You want a rally that includes everything and everyone. You don't want a rally that just has the semiconductors or the banks or the oils or the financials.
Today's the day for the interest-rate-sensitives to go up, and that's just fine with me. The declines in stocks like American Electric Power (AEP) and PepsiCo (PEP) and Clorox (CLX) are pretty darned steep vs. the rest of the market, and even though their yields don't offer the protection someone might want, I just don't think a move like the stock of Clorox from $140 to $116 after a terrific quarter can be justified, even as I know the stock peaked the same time as interest rates troughed. (PepsiCo is part of TheStreet's Action Alerts PLUS portfolio.)
I want to make a strong case for the stock of PepsiCo, too. Lots of stuff in the papers about city taxes on soda, and if you believe that's going to have an impact, then short Coca-Cola (KO) with a 3%-and-change yield and go long PepsiCo with a 2.94% yield. Sure, you don't have perfect coverage on the dividend, but KO is much more vulnerable than PEP any day because of the fabulous Frito-Lay exposure. Speaking of yields over there, how can you not like Procter & Gamble (PG) here? Remember, PG had a terrific quarter but got caught up in the great post-Trump bond slaughter.
The company's P/E isn't cheap, but the organic growth is the best in years and the company has really hacked through the underperforming business lines.
I don't want to go overloaded on these. The dollar will go higher when the Fed hikes. But these companies don't report for a long time and all we would be doing are buying them because they have fallen behind and are doing better than people think. They are simply reacting to the decline in the stocks as opposed to the decline in their businesses, of which there is none.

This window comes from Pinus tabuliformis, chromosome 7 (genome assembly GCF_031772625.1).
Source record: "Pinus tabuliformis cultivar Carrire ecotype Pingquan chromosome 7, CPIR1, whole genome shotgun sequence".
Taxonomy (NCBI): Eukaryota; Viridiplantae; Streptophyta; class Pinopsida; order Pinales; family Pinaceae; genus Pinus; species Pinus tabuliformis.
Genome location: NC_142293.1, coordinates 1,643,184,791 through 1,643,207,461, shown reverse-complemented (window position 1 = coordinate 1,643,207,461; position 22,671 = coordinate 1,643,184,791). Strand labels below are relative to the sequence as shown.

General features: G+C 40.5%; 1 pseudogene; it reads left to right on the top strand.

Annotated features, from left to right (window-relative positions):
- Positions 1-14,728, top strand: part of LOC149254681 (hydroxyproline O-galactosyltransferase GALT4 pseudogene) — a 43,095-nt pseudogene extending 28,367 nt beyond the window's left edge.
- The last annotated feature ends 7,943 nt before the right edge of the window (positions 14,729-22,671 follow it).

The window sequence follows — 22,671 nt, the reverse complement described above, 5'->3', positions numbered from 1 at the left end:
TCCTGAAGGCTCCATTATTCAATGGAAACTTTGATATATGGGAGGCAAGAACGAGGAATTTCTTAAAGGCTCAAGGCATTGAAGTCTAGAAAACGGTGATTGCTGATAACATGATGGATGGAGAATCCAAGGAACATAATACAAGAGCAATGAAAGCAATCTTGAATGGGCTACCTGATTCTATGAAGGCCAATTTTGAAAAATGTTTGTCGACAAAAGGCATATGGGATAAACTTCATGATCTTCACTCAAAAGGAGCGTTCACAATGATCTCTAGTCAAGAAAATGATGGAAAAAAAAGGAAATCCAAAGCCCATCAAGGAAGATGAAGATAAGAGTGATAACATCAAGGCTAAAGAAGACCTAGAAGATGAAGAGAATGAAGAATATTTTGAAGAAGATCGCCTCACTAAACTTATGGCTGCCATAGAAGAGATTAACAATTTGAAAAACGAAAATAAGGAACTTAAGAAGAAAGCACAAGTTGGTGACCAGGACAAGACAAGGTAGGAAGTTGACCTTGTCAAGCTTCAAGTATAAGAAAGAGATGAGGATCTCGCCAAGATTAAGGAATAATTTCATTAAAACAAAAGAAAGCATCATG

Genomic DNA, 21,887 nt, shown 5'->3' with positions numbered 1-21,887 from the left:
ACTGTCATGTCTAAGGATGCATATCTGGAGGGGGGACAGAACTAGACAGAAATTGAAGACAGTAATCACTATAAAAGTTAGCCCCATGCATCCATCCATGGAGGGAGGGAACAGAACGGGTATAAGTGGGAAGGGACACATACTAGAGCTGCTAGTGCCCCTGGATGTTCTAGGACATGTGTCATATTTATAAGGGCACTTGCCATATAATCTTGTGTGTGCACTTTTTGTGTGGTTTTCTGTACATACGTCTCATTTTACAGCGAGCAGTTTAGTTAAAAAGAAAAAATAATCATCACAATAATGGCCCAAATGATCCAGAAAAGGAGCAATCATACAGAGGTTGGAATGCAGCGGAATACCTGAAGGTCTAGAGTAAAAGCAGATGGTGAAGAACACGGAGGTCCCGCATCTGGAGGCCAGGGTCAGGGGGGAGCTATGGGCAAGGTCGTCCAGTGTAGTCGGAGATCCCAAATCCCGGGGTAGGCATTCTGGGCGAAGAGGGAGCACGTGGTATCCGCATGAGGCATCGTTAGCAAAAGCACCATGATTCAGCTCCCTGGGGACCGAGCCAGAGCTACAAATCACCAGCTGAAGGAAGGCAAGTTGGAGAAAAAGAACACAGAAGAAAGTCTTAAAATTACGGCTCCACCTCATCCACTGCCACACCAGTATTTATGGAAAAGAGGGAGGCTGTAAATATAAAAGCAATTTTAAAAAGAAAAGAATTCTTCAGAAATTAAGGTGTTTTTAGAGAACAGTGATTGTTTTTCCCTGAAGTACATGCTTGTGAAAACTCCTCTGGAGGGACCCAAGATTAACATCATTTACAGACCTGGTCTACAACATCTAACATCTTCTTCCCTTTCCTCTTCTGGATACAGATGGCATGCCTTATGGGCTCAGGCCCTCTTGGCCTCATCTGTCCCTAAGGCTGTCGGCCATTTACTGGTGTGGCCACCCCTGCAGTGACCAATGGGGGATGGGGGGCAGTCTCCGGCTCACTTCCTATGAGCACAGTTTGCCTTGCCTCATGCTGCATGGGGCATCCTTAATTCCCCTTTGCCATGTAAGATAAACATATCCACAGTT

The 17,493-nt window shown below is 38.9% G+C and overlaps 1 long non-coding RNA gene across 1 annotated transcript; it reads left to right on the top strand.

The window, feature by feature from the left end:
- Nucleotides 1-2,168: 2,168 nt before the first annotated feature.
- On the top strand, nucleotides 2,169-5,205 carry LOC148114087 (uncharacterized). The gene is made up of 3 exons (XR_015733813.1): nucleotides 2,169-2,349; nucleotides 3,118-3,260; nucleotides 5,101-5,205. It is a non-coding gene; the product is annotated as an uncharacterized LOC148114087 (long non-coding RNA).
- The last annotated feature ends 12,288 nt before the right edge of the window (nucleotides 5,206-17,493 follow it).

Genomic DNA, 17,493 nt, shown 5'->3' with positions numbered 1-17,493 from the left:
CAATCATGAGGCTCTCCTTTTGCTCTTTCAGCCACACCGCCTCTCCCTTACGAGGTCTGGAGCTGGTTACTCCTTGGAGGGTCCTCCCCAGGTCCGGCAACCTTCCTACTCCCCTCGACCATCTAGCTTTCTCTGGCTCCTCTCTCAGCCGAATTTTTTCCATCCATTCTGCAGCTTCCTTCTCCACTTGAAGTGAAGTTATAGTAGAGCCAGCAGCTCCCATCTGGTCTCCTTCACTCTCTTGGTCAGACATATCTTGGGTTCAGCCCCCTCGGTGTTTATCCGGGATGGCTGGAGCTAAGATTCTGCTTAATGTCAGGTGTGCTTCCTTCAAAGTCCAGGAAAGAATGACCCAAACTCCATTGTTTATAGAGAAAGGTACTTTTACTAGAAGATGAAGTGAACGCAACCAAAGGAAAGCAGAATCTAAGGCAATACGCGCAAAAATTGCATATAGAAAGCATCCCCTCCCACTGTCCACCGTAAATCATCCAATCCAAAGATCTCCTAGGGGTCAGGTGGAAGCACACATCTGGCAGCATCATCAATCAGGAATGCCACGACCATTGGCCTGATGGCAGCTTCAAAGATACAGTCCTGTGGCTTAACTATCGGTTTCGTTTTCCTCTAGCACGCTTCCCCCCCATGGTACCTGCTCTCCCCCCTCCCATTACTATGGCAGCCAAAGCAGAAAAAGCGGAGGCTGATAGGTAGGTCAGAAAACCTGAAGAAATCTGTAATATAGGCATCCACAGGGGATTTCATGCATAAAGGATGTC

I am not as sanguine about the real estate investment trusts. A lot of them got involved with health care and there's a lot of uncertainty there. Others are involved with bricks-and-mortar retailers and while Target (TGT) CEO Brian Cornell is right, 90% of the people still like to shop bricks-and-mortar, I also don't like the agnostic talk -- that they are impartial about where customers shop. Not a great setup for retail. Let them continue to come in.
But utilities? I think people don't understand the trade-off between EPA demands and the rate payers. Many of the utilities I deal with spend fortunes trying to keep their coal plants in compliance only to find the rules keep changing and they have to sink even more to make them agreeable to the EPA.
What happens if Trump, instead of abolishing it, just staffs it with people of like-minded opinions? Then I think Action Alerts PLUS club member name AEP has a ton it could return to shareholders. Don't overlook the very well-run Dominion Resources (D) , the growth utility that can rest easy on coal, too.
These stocks have been trashed. I think it's their turn to participate in the Trump rally. Why not? Everyone else has.